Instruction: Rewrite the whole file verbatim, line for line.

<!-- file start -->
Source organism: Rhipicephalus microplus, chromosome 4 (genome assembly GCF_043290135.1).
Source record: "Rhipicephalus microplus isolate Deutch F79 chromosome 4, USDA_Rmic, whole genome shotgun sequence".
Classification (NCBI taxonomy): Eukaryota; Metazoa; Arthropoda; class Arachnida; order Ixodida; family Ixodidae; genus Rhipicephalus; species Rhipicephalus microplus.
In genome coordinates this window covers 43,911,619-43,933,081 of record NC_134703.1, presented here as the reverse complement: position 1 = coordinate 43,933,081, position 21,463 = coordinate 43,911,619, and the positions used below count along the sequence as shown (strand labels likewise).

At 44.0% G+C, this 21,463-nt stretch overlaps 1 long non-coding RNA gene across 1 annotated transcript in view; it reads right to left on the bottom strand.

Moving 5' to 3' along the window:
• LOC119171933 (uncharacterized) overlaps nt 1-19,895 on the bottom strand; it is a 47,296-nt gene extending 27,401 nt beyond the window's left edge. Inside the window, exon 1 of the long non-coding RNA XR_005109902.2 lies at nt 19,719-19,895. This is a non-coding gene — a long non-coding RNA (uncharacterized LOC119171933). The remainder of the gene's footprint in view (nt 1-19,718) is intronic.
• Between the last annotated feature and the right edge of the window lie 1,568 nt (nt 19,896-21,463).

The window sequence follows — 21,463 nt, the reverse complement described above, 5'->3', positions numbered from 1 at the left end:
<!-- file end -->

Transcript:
Source organism: Rhipicephalus microplus, chromosome 4 (genome assembly GCF_043290135.1).
Source record: "Rhipicephalus microplus isolate Deutch F79 chromosome 4, USDA_Rmic, whole genome shotgun sequence".
Classification (NCBI taxonomy): Eukaryota; Metazoa; Arthropoda; class Arachnida; order Ixodida; family Ixodidae; genus Rhipicephalus; species Rhipicephalus microplus.
In genome coordinates this window covers 43,911,619-43,933,081 of record NC_134703.1, presented here as the reverse complement: position 1 = coordinate 43,933,081, position 21,463 = coordinate 43,911,619, and the positions used below count along the sequence as shown (strand labels likewise).

At 44.0% G+C, this 21,463-nt stretch overlaps 1 long non-coding RNA gene across 1 annotated transcript in view; it reads right to left on the bottom strand.

Moving 5' to 3' along the window:
• LOC119171933 (uncharacterized) overlaps nt 1-19,895 on the bottom strand; it is a 47,296-nt gene extending 27,401 nt beyond the window's left edge. Inside the window, exon 1 of the long non-coding RNA XR_005109902.2 lies at nt 19,719-19,895. This is a non-coding gene — a long non-coding RNA (uncharacterized LOC119171933). The remainder of the gene's footprint in view (nt 1-19,718) is intronic.
• Between the last annotated feature and the right edge of the window lie 1,568 nt (nt 19,896-21,463).

The window sequence follows — 21,463 nt, the reverse complement described above, 5'->3', positions numbered from 1 at the left end: